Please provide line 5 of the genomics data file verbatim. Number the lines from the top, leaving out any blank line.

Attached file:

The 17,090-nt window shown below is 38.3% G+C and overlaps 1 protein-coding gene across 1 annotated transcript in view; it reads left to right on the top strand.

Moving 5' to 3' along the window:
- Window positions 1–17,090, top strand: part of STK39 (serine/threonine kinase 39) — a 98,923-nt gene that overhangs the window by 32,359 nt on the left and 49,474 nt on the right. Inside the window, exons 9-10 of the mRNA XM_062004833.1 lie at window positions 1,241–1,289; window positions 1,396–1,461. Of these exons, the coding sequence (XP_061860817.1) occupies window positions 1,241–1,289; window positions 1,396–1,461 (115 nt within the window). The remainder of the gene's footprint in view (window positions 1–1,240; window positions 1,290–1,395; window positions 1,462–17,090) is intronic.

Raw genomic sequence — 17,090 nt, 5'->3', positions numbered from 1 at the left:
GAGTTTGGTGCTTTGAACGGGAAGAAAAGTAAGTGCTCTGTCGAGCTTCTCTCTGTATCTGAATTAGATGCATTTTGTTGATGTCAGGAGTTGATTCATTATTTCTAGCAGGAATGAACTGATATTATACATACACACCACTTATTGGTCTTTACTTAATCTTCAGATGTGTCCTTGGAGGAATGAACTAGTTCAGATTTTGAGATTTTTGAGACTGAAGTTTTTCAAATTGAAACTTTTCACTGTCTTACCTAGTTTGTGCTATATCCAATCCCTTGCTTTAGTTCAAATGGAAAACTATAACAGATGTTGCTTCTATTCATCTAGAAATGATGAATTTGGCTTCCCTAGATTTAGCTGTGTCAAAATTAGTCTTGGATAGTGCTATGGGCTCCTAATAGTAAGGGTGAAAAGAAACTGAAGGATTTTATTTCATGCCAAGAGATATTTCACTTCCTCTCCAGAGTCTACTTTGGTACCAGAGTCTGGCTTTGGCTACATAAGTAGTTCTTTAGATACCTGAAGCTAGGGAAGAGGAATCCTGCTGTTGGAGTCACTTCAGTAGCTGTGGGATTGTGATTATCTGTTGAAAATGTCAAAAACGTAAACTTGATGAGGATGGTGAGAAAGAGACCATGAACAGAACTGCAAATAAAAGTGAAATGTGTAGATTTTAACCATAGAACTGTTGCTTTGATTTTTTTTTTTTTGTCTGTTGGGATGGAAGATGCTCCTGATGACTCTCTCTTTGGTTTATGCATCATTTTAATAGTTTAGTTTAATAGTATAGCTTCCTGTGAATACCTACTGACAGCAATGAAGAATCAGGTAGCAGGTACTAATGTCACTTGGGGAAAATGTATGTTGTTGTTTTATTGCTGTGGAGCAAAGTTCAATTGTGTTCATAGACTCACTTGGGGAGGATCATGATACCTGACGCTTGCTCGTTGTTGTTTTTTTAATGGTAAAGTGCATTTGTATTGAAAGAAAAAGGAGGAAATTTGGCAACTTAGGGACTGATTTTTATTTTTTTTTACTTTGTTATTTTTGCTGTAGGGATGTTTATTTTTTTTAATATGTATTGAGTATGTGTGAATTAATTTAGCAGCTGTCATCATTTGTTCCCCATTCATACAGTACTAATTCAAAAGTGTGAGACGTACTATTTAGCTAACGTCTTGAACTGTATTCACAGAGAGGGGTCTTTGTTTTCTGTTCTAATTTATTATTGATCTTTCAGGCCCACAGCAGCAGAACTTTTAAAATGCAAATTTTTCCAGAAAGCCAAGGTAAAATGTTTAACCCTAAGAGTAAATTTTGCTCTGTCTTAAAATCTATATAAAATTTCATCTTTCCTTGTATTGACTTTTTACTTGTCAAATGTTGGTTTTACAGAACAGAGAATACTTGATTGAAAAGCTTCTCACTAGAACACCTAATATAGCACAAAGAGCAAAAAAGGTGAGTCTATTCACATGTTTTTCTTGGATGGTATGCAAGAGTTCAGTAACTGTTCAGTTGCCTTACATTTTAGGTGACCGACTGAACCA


GAGTTTGGTGCTTTGAACGGGAAGAAAAGTAAGTGCTCTGTCGAGCTTCTCTCTGTATCTGAATTAGATGCATTTTGTTGATGTCAGGAGTTGATTCATTATTTCTAGCAGGAATGAACTGATATTATACATACACACCACTTATTGGTCTTTACTTAATCTTCAGATGTGTCCTTGGAGGAATGAACTAGTTCAGATTTTGAGATTTTTGAGACTGAAGTTTTTCAAATTGAAACTTTTCACTGTCTTACCTAGTTTGTGCTATATCCAATCCCTTGCTTTAGTTCAAATGGAAAACTATAACAGATGTTGCTTCTATTCATCTAGAAATGATGAATTTGGCTTCCCTAGATTTAGCTGTGTCAAAATTAGTCTTGGATAGTGCTATGGGCTCCTAATAGTAAGGGTGAAAAGAAACTGAAGGATTTTATTTCATGCCAAGAGATATTTCACTTCCTCTCCAGAGTCTACTTTGGTACCAGAGTCTGGCTTTGGCTACATAAGTAGTTCTTTAGATACCTGAAGCTAGGGAAGAGGAATCCTGCTGTTGGAGTCACTTCAGTAGCTGTGGGATTGTGATTATCTGTTGAAAATGTCAAAAACGTAAACTTGATGAGGATGGTGAGAAAGAGACCATGAACAGAACTGCAAATAAAAGTGAAATGTGTAGATTTTAACCATAGAACTGTTGCTTTGATTTTTTTTTTTTTGTCTGTTGGGATGGAAGATGCTCCTGATGACTCTCTCTTTGGTTTATGCATCATTTTAATAGTTTAGTTTAATAGTATAGCTTCCTGTGAATACCTACTGACAGCAATGAAGAATCAGGTAGCAGGTACTAATGTCACTTGGGGAAAATGTATGTTGTTGTTTTATTGCTGTGGAGCAAAGTTCAATTGTGTTCATAGACTCACTTGGGGAGGATCATGATACCTGACGCTTGCTCGTTGTTGTTTTTTTAATGGTAAAGTGCATTTGTATTGAAAGAAAAAGGAGGAAATTTGGCAACTTAGGGACTGATTTTTATTTTTTTTTACTTTGTTATTTTTGCTGTAGGGATGTTTATTTTTTTTAATATGTATTGAGTATGTGTGAATTAATTTAGCAGCTGTCATCATTTGTTCCCCATTCATACAGTACTAATTCAAAAGTGTGAGACGTACTATTTAGCTAACGTCTTGAACTGTATTCACAGAGAGGGGTCTTTGTTTTCTGTTCTAATTTATTATTGATCTTTCAGGCCCACAGCAGCAGAACTTTTAAAATGCAAATTTTTCCAGAAAGCCAAGGTAAAATGTTTAACCCTAAGAGTAAATTTTGCTCTGTCTTAAAATCTATATAAAATTTCATCTTTCCTTGTATTGACTTTTTACTTGTCAAATGTTGGTTTTACAGAACAGAGAATACTTGATTGAAAAGCTTCTCACTAGAACACCTAATATAGCACAAAGAGCAAAAAAGGTGAGTCTATTCACATGTTTTTCTTGGATGGTATGCAAGAGTTCAGTAACTGTTCAGTTGCCTTACATTTTAGGTGACCGACTGAACCA